If you’d like us to automatically install patches and minor releases, let us know here.
Spotlight needs a database (called SpotlightPlaybackDatabase by default) to store historical data, so choose a non-production SQL instance where we can create this. We don’t need a dedicated SQL instance. Once you’ve chosen where to locate the playback database and the authentication that Spotlight can use to read and write to it, choose Create.
Now we’re at a screen where you’ll need to provide an account that has permission to create a database. Your account (which you’re likely running the installer with) will probably have these permissions, so after reviewing the file locations we’re using via the “Configure…” link, you can usually just hit Create.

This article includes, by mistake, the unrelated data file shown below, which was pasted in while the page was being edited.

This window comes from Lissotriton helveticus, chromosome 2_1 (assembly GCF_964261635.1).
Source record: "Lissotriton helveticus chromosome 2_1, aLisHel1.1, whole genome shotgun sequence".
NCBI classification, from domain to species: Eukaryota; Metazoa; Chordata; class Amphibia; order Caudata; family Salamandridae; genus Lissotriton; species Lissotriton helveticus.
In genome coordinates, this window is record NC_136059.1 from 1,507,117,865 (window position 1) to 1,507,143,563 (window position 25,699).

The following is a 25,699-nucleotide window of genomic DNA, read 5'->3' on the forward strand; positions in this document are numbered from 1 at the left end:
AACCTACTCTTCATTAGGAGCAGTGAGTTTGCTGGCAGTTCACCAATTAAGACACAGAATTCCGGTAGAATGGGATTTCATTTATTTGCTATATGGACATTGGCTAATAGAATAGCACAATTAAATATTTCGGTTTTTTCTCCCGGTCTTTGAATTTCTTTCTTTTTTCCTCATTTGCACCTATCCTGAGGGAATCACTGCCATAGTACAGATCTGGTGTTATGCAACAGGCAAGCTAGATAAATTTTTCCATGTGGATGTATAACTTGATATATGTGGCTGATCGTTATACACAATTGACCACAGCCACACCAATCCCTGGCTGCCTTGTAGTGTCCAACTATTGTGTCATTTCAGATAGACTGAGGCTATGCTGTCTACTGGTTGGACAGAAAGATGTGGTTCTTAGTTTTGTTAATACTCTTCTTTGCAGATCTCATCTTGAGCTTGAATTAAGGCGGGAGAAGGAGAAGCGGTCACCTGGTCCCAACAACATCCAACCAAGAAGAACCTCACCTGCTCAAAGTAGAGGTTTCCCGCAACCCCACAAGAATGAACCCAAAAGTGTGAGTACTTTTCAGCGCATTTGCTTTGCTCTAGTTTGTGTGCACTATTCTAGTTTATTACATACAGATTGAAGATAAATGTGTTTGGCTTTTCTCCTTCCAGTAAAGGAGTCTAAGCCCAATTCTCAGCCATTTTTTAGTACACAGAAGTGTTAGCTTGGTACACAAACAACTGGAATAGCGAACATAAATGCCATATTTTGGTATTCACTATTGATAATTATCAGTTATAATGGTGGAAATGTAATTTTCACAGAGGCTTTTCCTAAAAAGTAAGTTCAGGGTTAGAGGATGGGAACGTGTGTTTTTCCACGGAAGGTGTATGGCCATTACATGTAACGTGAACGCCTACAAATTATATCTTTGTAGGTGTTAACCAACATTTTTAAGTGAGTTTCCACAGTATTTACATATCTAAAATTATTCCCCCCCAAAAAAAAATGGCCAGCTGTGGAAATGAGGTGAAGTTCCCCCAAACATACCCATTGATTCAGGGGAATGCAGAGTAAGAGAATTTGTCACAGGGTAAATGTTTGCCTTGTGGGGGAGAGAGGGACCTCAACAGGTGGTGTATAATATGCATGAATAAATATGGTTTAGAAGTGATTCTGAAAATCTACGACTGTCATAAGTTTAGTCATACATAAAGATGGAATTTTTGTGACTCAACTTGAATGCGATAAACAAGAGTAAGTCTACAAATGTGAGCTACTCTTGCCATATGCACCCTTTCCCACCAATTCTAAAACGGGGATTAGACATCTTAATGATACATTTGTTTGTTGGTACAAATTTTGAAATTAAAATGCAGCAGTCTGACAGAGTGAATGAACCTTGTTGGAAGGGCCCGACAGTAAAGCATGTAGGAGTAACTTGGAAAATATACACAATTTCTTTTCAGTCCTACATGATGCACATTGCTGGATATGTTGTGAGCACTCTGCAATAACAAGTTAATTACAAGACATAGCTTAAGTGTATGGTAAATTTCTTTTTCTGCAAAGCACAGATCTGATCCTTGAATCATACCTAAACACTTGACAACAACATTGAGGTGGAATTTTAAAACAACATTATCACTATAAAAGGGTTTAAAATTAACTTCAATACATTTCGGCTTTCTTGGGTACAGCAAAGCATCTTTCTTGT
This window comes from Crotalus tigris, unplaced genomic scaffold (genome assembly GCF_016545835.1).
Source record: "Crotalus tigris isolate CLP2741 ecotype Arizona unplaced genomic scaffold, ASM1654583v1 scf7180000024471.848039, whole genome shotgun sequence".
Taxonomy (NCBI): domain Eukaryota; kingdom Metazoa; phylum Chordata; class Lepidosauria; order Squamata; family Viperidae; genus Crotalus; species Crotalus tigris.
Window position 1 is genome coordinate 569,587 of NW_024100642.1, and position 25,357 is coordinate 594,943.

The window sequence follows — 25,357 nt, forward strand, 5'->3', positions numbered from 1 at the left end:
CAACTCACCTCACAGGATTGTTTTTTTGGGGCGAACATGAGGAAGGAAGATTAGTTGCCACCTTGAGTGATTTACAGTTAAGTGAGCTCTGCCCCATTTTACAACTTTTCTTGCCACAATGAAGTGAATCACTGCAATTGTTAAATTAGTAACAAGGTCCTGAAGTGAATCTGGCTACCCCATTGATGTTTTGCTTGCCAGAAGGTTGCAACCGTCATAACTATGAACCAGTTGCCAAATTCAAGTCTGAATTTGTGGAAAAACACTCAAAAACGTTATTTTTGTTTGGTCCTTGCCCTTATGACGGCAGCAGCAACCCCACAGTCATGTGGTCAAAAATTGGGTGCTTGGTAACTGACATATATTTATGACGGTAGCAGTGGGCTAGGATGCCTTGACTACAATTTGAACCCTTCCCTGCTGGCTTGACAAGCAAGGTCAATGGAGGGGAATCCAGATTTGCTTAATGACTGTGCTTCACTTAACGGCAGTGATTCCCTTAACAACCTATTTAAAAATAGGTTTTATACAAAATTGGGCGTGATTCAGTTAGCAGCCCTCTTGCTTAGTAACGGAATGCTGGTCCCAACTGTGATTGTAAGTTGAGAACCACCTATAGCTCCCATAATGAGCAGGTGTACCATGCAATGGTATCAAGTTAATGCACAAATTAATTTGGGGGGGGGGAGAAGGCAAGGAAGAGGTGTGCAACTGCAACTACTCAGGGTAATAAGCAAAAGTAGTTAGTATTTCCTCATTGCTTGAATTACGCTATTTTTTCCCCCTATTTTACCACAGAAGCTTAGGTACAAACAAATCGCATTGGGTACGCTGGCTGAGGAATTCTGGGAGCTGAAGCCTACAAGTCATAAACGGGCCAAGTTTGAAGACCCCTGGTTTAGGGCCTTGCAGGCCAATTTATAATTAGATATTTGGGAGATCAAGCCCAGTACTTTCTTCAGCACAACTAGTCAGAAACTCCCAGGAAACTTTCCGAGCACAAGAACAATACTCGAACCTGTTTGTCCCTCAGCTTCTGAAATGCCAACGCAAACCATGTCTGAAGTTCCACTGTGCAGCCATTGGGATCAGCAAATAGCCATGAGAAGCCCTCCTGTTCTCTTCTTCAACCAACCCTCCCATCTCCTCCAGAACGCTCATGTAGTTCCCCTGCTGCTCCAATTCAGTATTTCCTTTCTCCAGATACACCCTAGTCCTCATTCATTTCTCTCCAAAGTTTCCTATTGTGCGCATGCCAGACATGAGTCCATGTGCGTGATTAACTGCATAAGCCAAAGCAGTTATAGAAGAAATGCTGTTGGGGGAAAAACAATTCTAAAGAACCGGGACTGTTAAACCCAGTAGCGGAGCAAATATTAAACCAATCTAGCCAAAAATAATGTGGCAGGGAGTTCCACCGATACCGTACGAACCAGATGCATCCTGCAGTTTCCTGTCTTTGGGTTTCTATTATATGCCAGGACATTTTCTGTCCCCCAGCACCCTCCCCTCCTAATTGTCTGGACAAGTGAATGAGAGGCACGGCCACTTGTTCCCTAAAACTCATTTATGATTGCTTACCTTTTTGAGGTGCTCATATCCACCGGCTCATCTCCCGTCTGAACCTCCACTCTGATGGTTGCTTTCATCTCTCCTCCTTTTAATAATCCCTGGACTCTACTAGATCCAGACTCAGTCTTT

If all is well, you should see this, and you can click OK. What else are you gonna do?!
And now you should be able to use Next to proceed.
So we’ve finished choosing the options for the installation of the Diagnostic Server, and we’re getting the Spotlight user interface client set up. Drive path is all we’ll need here.
Then we get a little review screen to make sure that we don’t need to back up and change anything, and a Start button to set it in motion…
And that’s it! Just hit Finish to get the Spotlight client up and running. Next you’ll need to connect Spotlight to the systems you would like to monitor.
Now go enjoy Spotlight on SQL Server, and please don’t hesitate to contact us here at Quest to get answers to your questions.
All of my Quest Database Performance blog posts can be found here.